According to security researchers at vpnMentor, the digital scheduling platform FlexBooker has been suspected of exposing the personal data of millions of consumers. According to researchers, the Ohio-based IT firm was storing data in an AWS S3 bucket but had no security safeguards, leaving the contents completely exposed and easily available to anybody with a web browser.
Full names, email addresses, phone numbers, and appointment information were among the 19 million data revealed. FlexBooker did not reply to demands for comment, but vpnMentor claimed the firm and Amazon were alerted about the problem.
FlexBooker apologized in January for a data breach that exposed the personal information of 3.7 million members. The firm disclosed at the time that its customer database’s part had been exposed when its AWS servers were hacked on December 23. FlexBooker stated their “system data storage was also accessed and downloaded” as part of the attack.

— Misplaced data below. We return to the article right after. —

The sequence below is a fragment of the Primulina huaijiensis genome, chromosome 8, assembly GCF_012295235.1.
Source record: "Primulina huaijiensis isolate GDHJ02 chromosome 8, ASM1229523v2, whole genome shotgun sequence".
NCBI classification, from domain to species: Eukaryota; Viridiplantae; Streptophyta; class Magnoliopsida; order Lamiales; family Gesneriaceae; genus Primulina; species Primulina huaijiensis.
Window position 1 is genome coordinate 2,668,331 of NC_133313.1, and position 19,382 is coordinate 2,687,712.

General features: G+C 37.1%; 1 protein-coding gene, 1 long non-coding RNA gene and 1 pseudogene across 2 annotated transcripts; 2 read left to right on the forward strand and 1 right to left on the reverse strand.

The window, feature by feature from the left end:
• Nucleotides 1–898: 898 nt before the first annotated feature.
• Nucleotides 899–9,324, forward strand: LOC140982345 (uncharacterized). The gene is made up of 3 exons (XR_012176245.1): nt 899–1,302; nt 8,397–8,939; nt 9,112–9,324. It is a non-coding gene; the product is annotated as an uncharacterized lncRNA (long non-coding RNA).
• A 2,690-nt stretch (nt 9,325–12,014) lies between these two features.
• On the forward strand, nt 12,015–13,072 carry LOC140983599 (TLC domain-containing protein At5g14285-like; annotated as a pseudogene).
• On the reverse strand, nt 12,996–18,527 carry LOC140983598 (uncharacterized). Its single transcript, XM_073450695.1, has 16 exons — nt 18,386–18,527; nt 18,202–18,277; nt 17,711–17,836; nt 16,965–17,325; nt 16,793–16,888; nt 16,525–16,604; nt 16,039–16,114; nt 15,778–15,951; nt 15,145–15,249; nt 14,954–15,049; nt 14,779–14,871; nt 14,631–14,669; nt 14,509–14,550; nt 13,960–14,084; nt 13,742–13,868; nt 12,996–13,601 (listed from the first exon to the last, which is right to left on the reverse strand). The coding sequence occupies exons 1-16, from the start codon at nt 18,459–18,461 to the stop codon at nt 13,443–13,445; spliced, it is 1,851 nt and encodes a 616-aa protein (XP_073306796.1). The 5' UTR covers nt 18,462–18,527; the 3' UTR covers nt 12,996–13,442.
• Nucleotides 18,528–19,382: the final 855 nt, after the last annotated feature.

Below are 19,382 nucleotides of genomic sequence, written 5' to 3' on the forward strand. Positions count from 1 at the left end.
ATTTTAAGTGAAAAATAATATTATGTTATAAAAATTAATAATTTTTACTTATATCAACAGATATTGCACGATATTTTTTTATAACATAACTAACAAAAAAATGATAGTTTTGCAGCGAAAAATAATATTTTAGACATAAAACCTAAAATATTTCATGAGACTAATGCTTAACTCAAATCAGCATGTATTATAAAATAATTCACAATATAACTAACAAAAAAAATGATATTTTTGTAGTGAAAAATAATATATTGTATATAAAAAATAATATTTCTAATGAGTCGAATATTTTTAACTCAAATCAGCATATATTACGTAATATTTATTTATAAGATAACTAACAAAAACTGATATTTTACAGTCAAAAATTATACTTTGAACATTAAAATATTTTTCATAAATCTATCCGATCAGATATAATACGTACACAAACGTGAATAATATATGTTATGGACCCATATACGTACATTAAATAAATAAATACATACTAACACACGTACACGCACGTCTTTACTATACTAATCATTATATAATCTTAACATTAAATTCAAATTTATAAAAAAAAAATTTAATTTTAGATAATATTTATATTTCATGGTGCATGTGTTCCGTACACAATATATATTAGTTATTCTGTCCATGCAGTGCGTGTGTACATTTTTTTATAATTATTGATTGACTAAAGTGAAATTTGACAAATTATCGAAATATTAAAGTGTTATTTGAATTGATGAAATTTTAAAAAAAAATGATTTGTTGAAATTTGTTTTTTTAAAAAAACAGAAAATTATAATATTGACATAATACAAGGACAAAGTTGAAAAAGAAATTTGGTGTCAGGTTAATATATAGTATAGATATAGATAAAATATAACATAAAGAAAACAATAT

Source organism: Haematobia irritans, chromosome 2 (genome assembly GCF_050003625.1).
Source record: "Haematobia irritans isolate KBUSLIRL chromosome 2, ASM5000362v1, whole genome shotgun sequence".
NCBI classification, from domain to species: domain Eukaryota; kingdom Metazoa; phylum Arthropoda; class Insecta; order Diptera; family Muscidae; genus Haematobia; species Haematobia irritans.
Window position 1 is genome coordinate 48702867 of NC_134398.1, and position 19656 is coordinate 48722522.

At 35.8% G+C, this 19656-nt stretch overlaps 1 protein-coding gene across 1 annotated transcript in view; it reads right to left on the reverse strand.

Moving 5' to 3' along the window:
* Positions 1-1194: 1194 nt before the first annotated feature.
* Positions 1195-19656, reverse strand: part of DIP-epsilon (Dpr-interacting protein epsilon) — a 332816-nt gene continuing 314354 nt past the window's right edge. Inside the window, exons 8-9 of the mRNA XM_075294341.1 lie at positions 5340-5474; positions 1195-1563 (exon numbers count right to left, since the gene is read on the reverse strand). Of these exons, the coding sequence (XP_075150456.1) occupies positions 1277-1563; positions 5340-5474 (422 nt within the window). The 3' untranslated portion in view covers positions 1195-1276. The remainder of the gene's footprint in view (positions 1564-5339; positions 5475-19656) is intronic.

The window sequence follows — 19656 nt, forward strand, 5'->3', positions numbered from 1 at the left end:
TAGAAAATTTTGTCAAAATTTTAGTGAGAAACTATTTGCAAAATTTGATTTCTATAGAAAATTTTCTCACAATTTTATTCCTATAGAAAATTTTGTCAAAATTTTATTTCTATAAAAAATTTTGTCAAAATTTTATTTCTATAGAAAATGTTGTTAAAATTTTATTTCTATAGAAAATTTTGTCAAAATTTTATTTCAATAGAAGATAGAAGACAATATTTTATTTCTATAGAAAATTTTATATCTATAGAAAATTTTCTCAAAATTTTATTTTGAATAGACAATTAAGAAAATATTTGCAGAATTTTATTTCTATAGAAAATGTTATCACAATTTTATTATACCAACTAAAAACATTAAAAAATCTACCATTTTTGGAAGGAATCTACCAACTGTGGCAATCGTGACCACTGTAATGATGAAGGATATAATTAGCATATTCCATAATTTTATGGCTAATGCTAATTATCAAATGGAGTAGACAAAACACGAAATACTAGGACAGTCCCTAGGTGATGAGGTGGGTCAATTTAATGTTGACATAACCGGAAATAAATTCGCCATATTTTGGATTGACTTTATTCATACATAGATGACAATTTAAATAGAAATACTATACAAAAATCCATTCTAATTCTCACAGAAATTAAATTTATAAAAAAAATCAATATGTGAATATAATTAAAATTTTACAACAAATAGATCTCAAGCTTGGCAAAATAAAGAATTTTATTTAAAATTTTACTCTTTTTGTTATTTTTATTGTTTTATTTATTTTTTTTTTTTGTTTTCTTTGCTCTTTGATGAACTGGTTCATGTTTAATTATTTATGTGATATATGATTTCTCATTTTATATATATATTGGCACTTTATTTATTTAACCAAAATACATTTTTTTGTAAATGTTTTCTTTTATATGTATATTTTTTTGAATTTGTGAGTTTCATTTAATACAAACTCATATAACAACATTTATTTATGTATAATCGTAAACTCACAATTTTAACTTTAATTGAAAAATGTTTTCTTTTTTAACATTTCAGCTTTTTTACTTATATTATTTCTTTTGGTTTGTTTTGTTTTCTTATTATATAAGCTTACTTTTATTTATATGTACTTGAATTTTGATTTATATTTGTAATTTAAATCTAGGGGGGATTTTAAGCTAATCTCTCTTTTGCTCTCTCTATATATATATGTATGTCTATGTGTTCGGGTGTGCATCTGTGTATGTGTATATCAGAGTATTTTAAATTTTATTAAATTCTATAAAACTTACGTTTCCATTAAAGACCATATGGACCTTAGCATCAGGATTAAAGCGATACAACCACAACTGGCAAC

They went on to say that they worked with Amazon to restore a backup and were able to get operations back up and running in roughly 12 hours. When vpnMentor researchers scanned the internet for possible vulnerabilities in December, they were unaware of the data leak. vpnMentor confirmed the newest problem on January 23 and notified FlexBooker on January 25. Amazon was told the same day, and the problem was fixed by January 26.
The releases are concerning because they featured links with unique codes that could be used to create cancellation links, change links, and examine appointment data previously hidden in the emails. When vpnMentor found it, the S3 bucket was also online, which meant it was continually updated with new information, exposing several people each day. vpnMentor shared screenshots of the appointments, which comprised anything from COVID-19 exams to pet euthanasias and childcare. The babysitter emails also revealed children’s personal information.
According to Troy Hunt, an Australian security researcher who runs the Have I Been Pwned site that analyzes data breaches, the initial tranche of stolen data contained password hashes and partial credit card information for certain accounts. Hunt further said that the data “was found being actively traded on a popular hacking forum.”
The Hunt’s report was confirmed by a FlexBooker spokesperson revealing that the last three digits of card numbers were included in the hack, but not the complete card information, expiration date, or CVV.